21 October 2021

Repeat after me: Bleach is not medicine

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The NSW poisons hotline is being inundated by people who want to know why their skin is on fire after bathing in bleach.

Two experts who work with the NSW Poisons Information Centre have asked the public to lay off the bleach in an editorial published in The Conversation today. 

“Over the past 18 months, we’ve seen an increasing number of people calling us about home remedies to prevent or cure covid-19, particularly during an outbreak,” the two experts said.

“They’re calling for advice before using items such as bleach or disinfectant. Or they’re calling to ask about side-effects after gargling, spraying or bathing in them.” 

Bleach to the eyeballs is also not recommended!

People calling the poisons hotline said they did not know they could be harmful and others said they thought it was better to do something, rather than nothing.

The most common enquiries related to: 

– Bathing in bleach or disinfectant, which can cause mild-to-moderate irritation and rashes.

– Nebulising or turning hydrogen peroxide into a fine mist and giving it a good sniff, which can cause irritation, swelling and damage to the nose, throat and lungs.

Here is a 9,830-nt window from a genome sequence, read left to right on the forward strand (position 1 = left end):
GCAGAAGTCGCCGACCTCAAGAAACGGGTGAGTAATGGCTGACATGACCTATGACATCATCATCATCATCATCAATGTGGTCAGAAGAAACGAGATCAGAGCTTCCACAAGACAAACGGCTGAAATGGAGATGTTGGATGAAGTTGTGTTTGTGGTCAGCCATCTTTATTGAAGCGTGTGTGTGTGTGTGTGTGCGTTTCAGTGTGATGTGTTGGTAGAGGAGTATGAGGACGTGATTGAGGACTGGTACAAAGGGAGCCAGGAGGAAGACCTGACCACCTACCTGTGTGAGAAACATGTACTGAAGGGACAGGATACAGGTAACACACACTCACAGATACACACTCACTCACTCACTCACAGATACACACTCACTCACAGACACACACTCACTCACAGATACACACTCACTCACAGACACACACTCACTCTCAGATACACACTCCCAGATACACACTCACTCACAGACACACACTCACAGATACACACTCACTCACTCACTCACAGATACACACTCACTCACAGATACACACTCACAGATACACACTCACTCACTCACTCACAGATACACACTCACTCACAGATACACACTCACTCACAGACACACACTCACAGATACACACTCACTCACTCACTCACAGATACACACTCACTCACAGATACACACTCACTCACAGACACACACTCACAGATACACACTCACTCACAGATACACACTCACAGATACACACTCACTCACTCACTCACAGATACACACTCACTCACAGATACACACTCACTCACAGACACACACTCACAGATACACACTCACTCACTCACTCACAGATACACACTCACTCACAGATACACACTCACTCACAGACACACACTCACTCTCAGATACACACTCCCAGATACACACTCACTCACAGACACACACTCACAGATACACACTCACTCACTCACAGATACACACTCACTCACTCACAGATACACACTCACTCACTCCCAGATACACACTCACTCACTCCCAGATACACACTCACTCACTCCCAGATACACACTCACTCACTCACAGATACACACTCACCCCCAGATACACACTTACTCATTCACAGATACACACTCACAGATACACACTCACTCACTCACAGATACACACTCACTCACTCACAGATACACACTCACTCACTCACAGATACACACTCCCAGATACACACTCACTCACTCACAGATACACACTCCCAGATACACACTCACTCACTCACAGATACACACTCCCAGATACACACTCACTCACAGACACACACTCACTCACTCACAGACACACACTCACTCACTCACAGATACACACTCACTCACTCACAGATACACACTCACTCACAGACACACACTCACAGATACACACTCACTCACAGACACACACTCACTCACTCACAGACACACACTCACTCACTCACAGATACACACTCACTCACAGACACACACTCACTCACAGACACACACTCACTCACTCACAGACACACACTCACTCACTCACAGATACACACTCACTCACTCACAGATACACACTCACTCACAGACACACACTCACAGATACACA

– Gargling antiseptics, which can cause irritation, swelling and pain, vomiting and diarrhoea.

Despite what ex-president and non-doctor Donald Trump has said in the past, bleach is ABSOLUTELY NOT a prophylactic for covid and any exposure to skin, eyes or lungs is the chemical equivalent to cuddling a cheese grater.

Don’t try this at home.

In their piece, which you can read here, NSW Poisons Information Centre deputy manager Nicole Wright and pharmacist and toxicologist Associate Professor Darren Roberts said “covid-19 is arguably the most confusing time in recent history for making decisions about our health care”.

But home remedies for covid have caused death and complications overseas, and it would be good to avoid this in Australia, they said. 

If you feel the urge to glug disinfectant, try a vodka martini instead – tastier and less lethal. Or try emailing felicity@medicalrepublic.com.au story tips.

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